Climate change is real for us – Mustapha tells Borlaug International Dialogue
–reiterates need for adequate financing to address food crisis, climate change
Agriculture Minister Zulfikar Mustapha has voiced the strong need for adequate financing and robust actions to lift the world from food crisis and climate change.
As he participated in the Borlaug International Dialogue, in a session titled “Food Governance in an Unprecedented Era”, stakeholders discussed how to guarantee an adequate functioning of the agri-food systems in times of simultaneous crises that have severe consequences for individual countries and for the world.
The session was organised by the Inter-American Institute for Cooperation on Agriculture (IICA) in conjunction with the World Food Prize Foundation (WFP); and Mustapha, sharing his input, detailed that the current global food crisis requires a transformation of all points along the food chain.
“Today there are countries that suffer from food shortages even though they have money. If we don’t act together, we are all going to suffer the consequences”, he warned.
The Minister explained that, in his country and across the Caribbean, leaders are working to reduce the dependency on food imports and exposure to climate shocks. “Climate change is very real for us. Last year Guyana suffered one of the most devastating floods in history”, he explained as he underscored the need to promote insurance that covers the loss suffered by farmers in the face of more frequent natural disasters.
He added, “Guyana’s economy has grown incredibly, thanks to oil and gas, but it is essential that we diversify. Today we produce 60 per cent of the food we consume, but we are not satisfied.”
The Borlaug International Dialogue, taking place in the USA, is considered the largest international forum on agriculture, and consists of a series of discussions hosted by the World Food Prize Foundation (WFP) with the participation of Government officials, Private Sector representatives, international organisations, agricultural producers, academics, scientists, educators, and students.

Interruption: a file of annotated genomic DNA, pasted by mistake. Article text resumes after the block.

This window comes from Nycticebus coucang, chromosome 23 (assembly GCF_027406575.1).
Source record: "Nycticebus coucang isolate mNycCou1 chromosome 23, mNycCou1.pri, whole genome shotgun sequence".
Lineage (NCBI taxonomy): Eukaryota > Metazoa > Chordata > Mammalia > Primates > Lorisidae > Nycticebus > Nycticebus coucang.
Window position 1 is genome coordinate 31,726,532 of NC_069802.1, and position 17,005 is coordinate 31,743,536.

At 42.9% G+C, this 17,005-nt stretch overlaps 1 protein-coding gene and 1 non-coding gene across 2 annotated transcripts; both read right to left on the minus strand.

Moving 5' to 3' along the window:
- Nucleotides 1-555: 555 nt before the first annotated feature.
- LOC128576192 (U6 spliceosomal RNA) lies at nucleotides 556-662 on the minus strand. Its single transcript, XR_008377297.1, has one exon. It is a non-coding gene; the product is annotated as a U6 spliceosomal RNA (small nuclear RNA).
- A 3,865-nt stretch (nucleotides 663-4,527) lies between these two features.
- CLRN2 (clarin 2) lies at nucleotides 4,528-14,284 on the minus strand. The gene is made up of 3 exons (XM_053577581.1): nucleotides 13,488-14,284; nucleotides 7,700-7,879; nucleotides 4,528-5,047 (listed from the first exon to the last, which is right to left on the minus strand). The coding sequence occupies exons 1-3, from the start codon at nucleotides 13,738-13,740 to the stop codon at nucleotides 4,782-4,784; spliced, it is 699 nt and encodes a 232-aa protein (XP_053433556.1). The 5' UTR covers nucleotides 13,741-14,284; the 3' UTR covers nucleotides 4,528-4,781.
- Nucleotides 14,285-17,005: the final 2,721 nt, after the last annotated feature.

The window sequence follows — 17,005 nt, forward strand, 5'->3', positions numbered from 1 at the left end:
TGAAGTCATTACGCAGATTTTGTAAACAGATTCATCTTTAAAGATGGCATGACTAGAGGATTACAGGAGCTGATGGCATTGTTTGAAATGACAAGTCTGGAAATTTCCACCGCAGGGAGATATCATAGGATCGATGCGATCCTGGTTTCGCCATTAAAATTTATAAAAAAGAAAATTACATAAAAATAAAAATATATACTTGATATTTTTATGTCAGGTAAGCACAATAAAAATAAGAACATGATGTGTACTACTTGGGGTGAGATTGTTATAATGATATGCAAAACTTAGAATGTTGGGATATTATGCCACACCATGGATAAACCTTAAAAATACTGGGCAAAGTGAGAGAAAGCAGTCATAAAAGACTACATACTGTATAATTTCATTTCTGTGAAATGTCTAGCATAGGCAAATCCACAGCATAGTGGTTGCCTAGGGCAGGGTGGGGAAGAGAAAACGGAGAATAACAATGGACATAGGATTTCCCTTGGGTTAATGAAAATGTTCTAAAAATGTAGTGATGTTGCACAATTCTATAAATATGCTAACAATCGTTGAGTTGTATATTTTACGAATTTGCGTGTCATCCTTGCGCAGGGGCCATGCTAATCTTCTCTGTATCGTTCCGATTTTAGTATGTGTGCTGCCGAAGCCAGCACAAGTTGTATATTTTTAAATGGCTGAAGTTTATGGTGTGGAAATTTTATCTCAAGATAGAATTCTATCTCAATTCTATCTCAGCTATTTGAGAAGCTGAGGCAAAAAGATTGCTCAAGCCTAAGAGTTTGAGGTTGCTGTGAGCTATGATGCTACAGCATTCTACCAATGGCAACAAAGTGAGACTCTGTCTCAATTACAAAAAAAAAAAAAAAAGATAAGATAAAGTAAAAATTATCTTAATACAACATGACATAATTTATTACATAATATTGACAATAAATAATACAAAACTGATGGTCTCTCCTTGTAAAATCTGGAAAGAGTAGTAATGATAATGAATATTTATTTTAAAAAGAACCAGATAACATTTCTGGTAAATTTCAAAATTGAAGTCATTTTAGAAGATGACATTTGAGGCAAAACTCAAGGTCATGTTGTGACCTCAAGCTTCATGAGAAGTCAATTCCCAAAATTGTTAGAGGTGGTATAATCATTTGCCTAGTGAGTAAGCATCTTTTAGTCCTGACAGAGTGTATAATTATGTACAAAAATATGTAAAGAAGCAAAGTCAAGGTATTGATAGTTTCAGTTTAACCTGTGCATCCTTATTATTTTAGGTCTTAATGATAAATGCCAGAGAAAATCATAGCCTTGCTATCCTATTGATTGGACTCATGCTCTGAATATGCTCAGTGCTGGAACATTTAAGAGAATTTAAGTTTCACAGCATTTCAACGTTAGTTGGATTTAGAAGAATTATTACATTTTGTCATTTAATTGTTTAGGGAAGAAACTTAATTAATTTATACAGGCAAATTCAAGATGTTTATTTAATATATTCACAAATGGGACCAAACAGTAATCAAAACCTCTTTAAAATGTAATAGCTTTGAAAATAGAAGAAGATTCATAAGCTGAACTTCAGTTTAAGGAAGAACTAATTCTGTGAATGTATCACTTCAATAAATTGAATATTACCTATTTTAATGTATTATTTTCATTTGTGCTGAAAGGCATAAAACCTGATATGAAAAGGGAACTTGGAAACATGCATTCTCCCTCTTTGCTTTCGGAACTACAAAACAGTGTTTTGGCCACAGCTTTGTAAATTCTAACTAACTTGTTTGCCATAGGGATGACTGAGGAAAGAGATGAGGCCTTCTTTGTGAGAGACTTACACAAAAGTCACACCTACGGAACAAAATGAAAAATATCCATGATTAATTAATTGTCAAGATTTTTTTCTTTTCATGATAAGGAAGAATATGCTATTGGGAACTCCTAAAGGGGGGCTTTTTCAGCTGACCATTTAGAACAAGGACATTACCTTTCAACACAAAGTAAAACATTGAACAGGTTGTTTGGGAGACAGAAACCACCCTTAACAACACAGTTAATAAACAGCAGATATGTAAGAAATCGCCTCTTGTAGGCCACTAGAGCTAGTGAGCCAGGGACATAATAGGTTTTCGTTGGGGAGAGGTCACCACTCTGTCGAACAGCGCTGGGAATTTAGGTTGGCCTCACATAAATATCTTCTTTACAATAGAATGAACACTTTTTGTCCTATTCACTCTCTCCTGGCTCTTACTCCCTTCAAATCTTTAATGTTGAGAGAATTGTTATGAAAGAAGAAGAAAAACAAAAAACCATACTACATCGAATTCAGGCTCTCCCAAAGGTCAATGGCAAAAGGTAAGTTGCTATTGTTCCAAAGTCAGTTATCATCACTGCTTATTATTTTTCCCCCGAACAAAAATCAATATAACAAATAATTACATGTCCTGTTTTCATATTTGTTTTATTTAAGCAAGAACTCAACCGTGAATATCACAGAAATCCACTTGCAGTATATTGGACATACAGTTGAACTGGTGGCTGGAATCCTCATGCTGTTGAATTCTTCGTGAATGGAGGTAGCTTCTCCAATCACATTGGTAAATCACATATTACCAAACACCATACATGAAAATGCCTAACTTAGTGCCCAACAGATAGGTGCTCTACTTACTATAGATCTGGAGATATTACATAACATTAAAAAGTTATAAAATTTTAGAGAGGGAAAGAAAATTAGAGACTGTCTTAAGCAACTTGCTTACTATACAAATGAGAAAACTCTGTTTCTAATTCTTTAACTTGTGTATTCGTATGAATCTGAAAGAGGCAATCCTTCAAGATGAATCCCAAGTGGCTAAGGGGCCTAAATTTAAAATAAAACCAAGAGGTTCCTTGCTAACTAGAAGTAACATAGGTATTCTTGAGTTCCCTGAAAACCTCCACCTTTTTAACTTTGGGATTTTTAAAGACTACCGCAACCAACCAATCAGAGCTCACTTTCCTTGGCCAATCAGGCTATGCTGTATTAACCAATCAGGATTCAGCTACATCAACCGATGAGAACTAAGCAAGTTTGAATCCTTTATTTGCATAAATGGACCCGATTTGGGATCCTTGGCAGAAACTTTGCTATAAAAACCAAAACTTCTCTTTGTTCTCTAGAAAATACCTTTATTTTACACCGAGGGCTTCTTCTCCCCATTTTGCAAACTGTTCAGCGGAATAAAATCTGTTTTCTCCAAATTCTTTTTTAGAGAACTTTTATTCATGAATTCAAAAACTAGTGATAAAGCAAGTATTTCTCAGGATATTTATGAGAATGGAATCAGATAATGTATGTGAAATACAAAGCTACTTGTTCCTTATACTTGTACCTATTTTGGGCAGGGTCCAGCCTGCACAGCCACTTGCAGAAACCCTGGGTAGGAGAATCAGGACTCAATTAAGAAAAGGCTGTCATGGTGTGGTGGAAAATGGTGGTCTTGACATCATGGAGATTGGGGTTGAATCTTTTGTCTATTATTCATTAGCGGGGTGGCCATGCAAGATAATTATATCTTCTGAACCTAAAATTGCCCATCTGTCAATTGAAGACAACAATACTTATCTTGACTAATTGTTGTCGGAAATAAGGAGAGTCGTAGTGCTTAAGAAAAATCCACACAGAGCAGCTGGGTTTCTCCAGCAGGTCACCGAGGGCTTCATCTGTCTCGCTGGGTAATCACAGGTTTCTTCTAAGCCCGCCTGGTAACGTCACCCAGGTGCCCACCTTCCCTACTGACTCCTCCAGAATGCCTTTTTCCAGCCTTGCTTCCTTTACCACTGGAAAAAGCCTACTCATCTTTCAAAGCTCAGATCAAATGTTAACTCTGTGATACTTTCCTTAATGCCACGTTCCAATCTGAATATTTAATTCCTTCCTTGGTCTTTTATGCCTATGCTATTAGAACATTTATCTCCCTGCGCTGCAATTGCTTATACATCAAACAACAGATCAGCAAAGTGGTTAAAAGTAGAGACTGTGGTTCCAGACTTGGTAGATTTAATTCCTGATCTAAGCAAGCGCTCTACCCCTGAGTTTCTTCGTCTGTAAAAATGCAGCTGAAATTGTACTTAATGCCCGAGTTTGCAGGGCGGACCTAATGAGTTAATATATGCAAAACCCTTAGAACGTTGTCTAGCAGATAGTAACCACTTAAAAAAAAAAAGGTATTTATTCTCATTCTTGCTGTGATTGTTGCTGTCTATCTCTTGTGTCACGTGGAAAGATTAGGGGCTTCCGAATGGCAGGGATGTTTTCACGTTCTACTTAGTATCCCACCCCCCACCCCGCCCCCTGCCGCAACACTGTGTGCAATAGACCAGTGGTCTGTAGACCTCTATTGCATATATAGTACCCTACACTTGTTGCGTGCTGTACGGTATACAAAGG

This year’s Dialogue is themed “Feeding a Fragile World” due to the severe simultaneous impact on the global agri-food systems of the COVID-19 pandemic, the war in Eastern Europe, and climate change. The different sessions focus on the relationship between agriculture, food security, and climate change with the goal of building global alliances against hunger and malnutrition.
Mustapha participated in the session with Minister Counsellor for Agricultural Affairs of Panama, Carlos Salcedo Zaldivar; Secretary of the California Department of Food and Agriculture (CDFA), Karen Ross; and Minister of State at the Federal Government of Pakistan, Shahryar Ali Khan.
Director General of IICA, Manuel Otero, moderated the session, in which he posed the discussion questions, which referred to the impact that the current crises are having in each country, and what public policies are being implemented to deal with shocks related to health, conflict, and climate.
Salcedo detailed the State Policy for Development of the Agricultural Sector, currently in discussion between the Panamanian Government and different stakeholders.
“Producers have demanded that we hold this debate, to which we have incorporated different international organizations. The IICA played a key role in satisfying this demand to guarantee a state policy that provides legal certainty to agriculture”, commented Salcedo, who explained that education, financing, productivity, market access, technology, and institutional strengthening are the central themes.
Secretary Ross also referred to the effects of climate change. Ross, highlighting the importance of youth and women in rural areas, stated that California would continue to make investments that favour the resilience of agriculture, the transition to carbon-neutrality, the reduction of methane emissions from livestock, and the improvement of soil health and energy efficiency.
“In 2020, we experienced the worst wildfire season in California history. For 30 days, the Central Valley, which is our most productive area, was covered in smoke and ash. This was dramatic for a state that produces one-third of all vegetables and two-thirds of all fruit for the United States”.
In turn, Ali Khan revealed that 67 per cent of the population of Pakistan works in agriculture, and that the impact of climate change on the country is severe.
“We need more technology for small-scale farmers, to ensure their resilience,” he decried.